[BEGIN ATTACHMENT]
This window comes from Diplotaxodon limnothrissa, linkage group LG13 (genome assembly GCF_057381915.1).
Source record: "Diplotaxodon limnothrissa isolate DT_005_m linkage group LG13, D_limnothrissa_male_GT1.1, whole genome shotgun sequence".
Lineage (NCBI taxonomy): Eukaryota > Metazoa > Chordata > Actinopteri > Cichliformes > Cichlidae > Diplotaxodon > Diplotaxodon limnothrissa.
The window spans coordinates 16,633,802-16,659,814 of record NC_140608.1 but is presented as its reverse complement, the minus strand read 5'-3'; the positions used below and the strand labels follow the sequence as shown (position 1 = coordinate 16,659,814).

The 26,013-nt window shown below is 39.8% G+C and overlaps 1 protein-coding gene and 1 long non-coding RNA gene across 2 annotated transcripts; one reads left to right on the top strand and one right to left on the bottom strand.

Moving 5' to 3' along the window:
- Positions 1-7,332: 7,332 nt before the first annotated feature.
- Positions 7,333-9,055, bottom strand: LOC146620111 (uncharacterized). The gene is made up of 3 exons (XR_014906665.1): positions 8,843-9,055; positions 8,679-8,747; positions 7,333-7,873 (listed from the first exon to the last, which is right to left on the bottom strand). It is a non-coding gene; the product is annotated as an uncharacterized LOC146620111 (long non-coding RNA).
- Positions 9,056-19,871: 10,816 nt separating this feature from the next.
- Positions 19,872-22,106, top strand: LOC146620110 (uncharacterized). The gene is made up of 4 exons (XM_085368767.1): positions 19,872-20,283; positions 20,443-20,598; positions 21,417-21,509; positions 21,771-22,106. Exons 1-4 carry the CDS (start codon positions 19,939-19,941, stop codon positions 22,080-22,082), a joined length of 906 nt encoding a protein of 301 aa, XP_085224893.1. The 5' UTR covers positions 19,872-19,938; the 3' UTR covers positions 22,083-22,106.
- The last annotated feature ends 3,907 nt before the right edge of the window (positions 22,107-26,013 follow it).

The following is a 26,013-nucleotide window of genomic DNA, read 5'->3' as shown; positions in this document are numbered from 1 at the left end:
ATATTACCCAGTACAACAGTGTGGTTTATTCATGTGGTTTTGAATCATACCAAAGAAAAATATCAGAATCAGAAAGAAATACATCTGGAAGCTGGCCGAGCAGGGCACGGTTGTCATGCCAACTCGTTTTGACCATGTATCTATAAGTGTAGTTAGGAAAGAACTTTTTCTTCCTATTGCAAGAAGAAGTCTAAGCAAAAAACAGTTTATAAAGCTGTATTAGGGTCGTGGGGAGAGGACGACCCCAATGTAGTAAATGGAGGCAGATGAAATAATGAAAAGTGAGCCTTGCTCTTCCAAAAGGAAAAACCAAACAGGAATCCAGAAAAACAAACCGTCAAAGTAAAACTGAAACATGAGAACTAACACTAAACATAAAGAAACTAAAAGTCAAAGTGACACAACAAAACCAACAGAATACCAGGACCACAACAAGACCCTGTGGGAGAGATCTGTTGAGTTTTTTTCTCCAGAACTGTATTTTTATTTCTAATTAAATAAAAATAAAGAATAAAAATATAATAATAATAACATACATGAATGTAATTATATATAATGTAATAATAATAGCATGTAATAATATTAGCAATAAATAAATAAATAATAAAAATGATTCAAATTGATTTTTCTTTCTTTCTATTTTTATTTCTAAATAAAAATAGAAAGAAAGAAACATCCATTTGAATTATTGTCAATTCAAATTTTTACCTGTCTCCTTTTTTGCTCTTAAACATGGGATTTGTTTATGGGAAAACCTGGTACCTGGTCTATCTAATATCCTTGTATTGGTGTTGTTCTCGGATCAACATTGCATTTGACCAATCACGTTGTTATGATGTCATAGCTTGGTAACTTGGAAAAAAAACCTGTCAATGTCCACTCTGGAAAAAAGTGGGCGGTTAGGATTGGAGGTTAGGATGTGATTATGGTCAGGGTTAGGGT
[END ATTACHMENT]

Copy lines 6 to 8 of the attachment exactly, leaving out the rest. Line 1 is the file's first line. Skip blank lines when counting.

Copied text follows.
Moving 5' to 3' along the window:
- Positions 1-7,332: 7,332 nt before the first annotated feature.
- Positions 7,333-9,055, bottom strand: LOC146620111 (uncharacterized). The gene is made up of 3 exons (XR_014906665.1): positions 8,843-9,055; positions 8,679-8,747; positions 7,333-7,873 (listed from the first exon to the last, which is right to left on the bottom strand). It is a non-coding gene; the product is annotated as an uncharacterized LOC146620111 (long non-coding RNA).